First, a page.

A health reimbursement arrangement (HRA) is the most effective plan for employers with distributed employees. Employers can offer tax-free reimbursement plan for individual health premiums to all your employees according to:

  • The location, role, weekly hours or employee’s participation or non-participation in the company’s group health plan
  • Benefits specific to the state where the employee’s workstation is based. It enables employers to provide equal insurance to employees working from states with high premiums.

Benefits of working with ICHRA include

  • There are no minimum participation and contribution requirements while working with a reimbursement plan
  • Reduced administrative costs since employees will be the ones to purchase and manage a plan of their choice from local carriers and providers.
  • Reimbursement amounts are tax free to employees and tax-deductible to the company.

In order to offer HRA to your employees you’ll need to:

  • Determine which employees are eligible for the reimbursement program
  • Work with a suitable provider to create a plan and enroll your employees

MartinoWest can help you identify a suitable PEO that offers health savings accounts including HAS, HRA and FSA. Contact us today.

2. Workers’ Compensation

The requirements may vary from state to state. All states, except for Texas, require employers to provide workers’ compensation for employees, including those working remotely. If an employee is injured working on a task related assignment during official working hours, then the employee is eligible for compensation under workers’ compensation.

However, under remote circumstances, the employee will have to provide proof to show the injury incurred while they were working on a work-related issue. Even though as an employer you may not have any control over your remote workers’ working conditions, employers always interpret employee’s workspace hazards as employment hazards.  

Contact MartinoWest for more information on how to design Workers’ Compensation for your remote or distributed team. We can connect you with options suited for your business, including Pay-as-you-go workers’ compensation.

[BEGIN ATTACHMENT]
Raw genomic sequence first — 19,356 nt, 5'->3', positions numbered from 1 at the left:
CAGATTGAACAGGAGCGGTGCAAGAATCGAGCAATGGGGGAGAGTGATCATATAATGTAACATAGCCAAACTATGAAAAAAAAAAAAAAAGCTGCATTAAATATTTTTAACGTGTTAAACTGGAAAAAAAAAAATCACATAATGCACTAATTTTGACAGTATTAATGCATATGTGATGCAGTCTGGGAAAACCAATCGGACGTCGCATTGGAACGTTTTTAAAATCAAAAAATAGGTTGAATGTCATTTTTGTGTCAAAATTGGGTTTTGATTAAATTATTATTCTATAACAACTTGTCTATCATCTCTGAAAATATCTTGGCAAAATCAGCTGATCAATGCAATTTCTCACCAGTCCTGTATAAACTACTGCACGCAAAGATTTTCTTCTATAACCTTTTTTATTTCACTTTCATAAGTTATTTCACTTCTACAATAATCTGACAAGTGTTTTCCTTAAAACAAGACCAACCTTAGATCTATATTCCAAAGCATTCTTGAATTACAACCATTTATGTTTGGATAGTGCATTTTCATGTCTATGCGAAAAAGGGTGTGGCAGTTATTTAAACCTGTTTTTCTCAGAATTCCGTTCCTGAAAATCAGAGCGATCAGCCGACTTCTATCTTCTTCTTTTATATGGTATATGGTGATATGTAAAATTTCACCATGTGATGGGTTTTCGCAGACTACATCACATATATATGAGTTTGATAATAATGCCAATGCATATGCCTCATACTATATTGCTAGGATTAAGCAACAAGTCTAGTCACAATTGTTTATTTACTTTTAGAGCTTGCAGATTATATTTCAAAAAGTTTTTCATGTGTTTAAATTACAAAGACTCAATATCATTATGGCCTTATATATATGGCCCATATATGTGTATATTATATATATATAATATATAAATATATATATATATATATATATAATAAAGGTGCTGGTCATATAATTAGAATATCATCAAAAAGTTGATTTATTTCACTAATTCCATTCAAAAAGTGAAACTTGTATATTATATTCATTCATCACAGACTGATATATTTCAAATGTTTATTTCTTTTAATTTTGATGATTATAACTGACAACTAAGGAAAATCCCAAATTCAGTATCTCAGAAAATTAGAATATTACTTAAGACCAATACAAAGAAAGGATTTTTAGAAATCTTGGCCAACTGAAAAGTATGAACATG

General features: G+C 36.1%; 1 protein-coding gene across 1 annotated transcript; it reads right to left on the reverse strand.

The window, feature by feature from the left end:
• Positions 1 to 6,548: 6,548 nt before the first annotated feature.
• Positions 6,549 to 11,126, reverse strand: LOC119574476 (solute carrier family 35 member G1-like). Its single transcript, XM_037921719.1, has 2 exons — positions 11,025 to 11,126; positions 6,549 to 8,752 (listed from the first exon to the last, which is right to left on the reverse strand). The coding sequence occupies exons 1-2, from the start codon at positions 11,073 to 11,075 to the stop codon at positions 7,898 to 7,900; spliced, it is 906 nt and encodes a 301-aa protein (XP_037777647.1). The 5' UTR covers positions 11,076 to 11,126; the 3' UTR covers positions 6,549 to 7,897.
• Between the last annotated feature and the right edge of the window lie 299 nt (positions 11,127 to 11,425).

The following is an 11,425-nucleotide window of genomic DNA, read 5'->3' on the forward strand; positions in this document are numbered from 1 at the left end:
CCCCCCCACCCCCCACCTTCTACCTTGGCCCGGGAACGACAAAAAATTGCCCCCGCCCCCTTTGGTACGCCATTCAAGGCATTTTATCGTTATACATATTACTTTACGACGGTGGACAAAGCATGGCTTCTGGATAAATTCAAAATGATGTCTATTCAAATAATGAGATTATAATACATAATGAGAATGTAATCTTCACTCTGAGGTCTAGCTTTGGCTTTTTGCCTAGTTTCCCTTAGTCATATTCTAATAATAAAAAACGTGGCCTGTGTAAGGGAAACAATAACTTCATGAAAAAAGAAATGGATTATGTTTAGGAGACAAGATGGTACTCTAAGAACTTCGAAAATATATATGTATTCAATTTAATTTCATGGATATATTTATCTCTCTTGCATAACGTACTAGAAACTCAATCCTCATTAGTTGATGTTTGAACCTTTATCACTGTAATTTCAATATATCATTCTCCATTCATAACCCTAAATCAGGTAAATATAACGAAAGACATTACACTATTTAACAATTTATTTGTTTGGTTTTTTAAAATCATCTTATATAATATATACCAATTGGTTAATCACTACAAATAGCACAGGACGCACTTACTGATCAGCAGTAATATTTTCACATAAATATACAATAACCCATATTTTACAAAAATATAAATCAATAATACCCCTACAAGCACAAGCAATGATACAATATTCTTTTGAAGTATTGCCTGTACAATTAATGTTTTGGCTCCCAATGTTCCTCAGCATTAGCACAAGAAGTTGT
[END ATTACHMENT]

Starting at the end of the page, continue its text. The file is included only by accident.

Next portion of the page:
3. Social security and medicare taxes

Medicare and social security are employee’s benefits required by the federal government. In both cases, the employer matches the contributions of the employee. Social security benefits finance an employee’s income after retirement or permanent injury, while Medicare provides health insurance coverage to Americans over 65 years or those with qualifying medical conditions or disabilities.

4. Unemployment insurance

You will have to pay unemployment insurance premiums for each employee through the state where an individual employee is performing their services. Failure to pay unemployment insurance may expose you to state penalties.

5. Disability insurance

Disability insurance is also paid by a joint contribution of the employer and employee. Disability insurance is a legal requirement in some states such as California, Hawaii, New Jersey, New York, Puerto Rico and Rhode Island.

6. Voluntary benefits

Voluntary benefits for employees are insurance products such as life, critical illness, disability or accident insurance, legal services, identity theft protection and financial counseling. All these are offered by an employer and financed either in part or fully by the employee through payroll deferral.

As an employer, you have the liberty of designing voluntary benefits to fit your business model. Therefore, many voluntary benefits programs are not expensive because employers find out that employees are willing to pay for their coverage. Voluntary benefits enhance employee productivity and make employers stand out among job seekers.


As a small business owner, you often ask, “Do I have to offer my employee benefits?” Well, the quick answer is yes! Employee benefit requirements are among the laws that protect employees in the workplace. Employee benefits are known to boost performance, and positions the business to attract and keep top talents.